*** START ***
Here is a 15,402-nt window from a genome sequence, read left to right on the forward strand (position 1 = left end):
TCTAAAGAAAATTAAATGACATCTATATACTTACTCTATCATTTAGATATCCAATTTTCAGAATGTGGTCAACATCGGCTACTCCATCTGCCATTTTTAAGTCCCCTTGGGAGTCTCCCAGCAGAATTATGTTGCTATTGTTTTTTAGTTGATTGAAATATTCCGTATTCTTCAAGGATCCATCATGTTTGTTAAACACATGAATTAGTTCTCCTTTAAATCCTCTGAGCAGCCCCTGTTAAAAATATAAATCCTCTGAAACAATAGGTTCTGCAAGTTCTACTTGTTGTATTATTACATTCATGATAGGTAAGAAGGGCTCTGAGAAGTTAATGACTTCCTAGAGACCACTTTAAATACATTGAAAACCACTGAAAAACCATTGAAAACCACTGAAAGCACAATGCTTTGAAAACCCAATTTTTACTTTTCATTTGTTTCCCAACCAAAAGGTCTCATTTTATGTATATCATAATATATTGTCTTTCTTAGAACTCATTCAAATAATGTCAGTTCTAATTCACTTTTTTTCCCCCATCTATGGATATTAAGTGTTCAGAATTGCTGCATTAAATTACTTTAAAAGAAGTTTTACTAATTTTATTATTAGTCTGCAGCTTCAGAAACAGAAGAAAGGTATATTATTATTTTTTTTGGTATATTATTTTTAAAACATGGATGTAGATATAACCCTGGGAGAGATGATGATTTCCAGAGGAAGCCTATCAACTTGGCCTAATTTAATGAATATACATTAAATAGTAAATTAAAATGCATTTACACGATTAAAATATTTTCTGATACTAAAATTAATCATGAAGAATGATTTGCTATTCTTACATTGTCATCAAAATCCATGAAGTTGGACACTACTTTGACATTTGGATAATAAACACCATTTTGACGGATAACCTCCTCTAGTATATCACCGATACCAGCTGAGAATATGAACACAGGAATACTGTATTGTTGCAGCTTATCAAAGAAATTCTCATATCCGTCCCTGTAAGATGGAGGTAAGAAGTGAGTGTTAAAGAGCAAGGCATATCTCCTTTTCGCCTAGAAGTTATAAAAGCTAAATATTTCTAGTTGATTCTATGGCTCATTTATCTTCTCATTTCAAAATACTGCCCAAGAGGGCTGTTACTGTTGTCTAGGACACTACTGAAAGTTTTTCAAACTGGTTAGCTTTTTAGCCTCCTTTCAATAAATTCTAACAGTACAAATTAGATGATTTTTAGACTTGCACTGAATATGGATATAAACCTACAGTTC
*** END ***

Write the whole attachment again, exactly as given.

Here is a 15,402-nt window from a genome sequence, read left to right on the forward strand (position 1 = left end):
TCTAAAGAAAATTAAATGACATCTATATACTTACTCTATCATTTAGATATCCAATTTTCAGAATGTGGTCAACATCGGCTACTCCATCTGCCATTTTTAAGTCCCCTTGGGAGTCTCCCAGCAGAATTATGTTGCTATTGTTTTTTAGTTGATTGAAATATTCCGTATTCTTCAAGGATCCATCATGTTTGTTAAACACATGAATTAGTTCTCCTTTAAATCCTCTGAGCAGCCCCTGTTAAAAATATAAATCCTCTGAAACAATAGGTTCTGCAAGTTCTACTTGTTGTATTATTACATTCATGATAGGTAAGAAGGGCTCTGAGAAGTTAATGACTTCCTAGAGACCACTTTAAATACATTGAAAACCACTGAAAAACCATTGAAAACCACTGAAAGCACAATGCTTTGAAAACCCAATTTTTACTTTTCATTTGTTTCCCAACCAAAAGGTCTCATTTTATGTATATCATAATATATTGTCTTTCTTAGAACTCATTCAAATAATGTCAGTTCTAATTCACTTTTTTTCCCCCATCTATGGATATTAAGTGTTCAGAATTGCTGCATTAAATTACTTTAAAAGAAGTTTTACTAATTTTATTATTAGTCTGCAGCTTCAGAAACAGAAGAAAGGTATATTATTATTTTTTTTGGTATATTATTTTTAAAACATGGATGTAGATATAACCCTGGGAGAGATGATGATTTCCAGAGGAAGCCTATCAACTTGGCCTAATTTAATGAATATACATTAAATAGTAAATTAAAATGCATTTACACGATTAAAATATTTTCTGATACTAAAATTAATCATGAAGAATGATTTGCTATTCTTACATTGTCATCAAAATCCATGAAGTTGGACACTACTTTGACATTTGGATAATAAACACCATTTTGACGGATAACCTCCTCTAGTATATCACCGATACCAGCTGAGAATATGAACACAGGAATACTGTATTGTTGCAGCTTATCAAAGAAATTCTCATATCCGTCCCTGTAAGATGGAGGTAAGAAGTGAGTGTTAAAGAGCAAGGCATATCTCCTTTTCGCCTAGAAGTTATAAAAGCTAAATATTTCTAGTTGATTCTATGGCTCATTTATCTTCTCATTTCAAAATACTGCCCAAGAGGGCTGTTACTGTTGTCTAGGACACTACTGAAAGTTTTTCAAACTGGTTAGCTTTTTAGCCTCCTTTCAATAAATTCTAACAGTACAAATTAGATGATTTTTAGACTTGCACTGAATATGGATATAAACCTACAGTTC